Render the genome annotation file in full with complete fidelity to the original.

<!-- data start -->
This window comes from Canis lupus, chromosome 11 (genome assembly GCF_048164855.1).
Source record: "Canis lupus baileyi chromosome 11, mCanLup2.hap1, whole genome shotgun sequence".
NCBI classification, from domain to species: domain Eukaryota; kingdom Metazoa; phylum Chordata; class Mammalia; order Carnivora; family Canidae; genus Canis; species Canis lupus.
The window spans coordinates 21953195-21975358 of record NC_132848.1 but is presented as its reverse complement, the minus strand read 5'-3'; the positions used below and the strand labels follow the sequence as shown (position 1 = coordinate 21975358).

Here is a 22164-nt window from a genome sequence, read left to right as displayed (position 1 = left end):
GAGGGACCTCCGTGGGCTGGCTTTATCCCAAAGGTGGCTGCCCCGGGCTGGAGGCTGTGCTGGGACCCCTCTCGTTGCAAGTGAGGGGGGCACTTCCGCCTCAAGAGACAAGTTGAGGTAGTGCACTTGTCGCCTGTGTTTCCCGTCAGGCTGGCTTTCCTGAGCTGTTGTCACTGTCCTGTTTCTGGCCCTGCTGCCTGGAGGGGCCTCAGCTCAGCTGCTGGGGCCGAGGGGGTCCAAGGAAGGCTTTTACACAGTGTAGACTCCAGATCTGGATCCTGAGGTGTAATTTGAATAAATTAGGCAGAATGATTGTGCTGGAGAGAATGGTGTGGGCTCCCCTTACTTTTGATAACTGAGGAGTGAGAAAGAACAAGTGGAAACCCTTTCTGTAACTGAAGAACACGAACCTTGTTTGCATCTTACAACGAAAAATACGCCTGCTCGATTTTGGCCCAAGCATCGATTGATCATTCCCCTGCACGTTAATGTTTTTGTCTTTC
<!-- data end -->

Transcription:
This window comes from Canis lupus, chromosome 11 (genome assembly GCF_048164855.1).
Source record: "Canis lupus baileyi chromosome 11, mCanLup2.hap1, whole genome shotgun sequence".
NCBI classification, from domain to species: domain Eukaryota; kingdom Metazoa; phylum Chordata; class Mammalia; order Carnivora; family Canidae; genus Canis; species Canis lupus.
The window spans coordinates 21953195-21975358 of record NC_132848.1 but is presented as its reverse complement, the minus strand read 5'-3'; the positions used below and the strand labels follow the sequence as shown (position 1 = coordinate 21975358).

Here is a 22164-nt window from a genome sequence, read left to right as displayed (position 1 = left end):
GAGGGACCTCCGTGGGCTGGCTTTATCCCAAAGGTGGCTGCCCCGGGCTGGAGGCTGTGCTGGGACCCCTCTCGTTGCAAGTGAGGGGGGCACTTCCGCCTCAAGAGACAAGTTGAGGTAGTGCACTTGTCGCCTGTGTTTCCCGTCAGGCTGGCTTTCCTGAGCTGTTGTCACTGTCCTGTTTCTGGCCCTGCTGCCTGGAGGGGCCTCAGCTCAGCTGCTGGGGCCGAGGGGGTCCAAGGAAGGCTTTTACACAGTGTAGACTCCAGATCTGGATCCTGAGGTGTAATTTGAATAAATTAGGCAGAATGATTGTGCTGGAGAGAATGGTGTGGGCTCCCCTTACTTTTGATAACTGAGGAGTGAGAAAGAACAAGTGGAAACCCTTTCTGTAACTGAAGAACACGAACCTTGTTTGCATCTTACAACGAAAAATACGCCTGCTCGATTTTGGCCCAAGCATCGATTGATCATTCCCCTGCACGTTAATGTTTTTGTCTTTC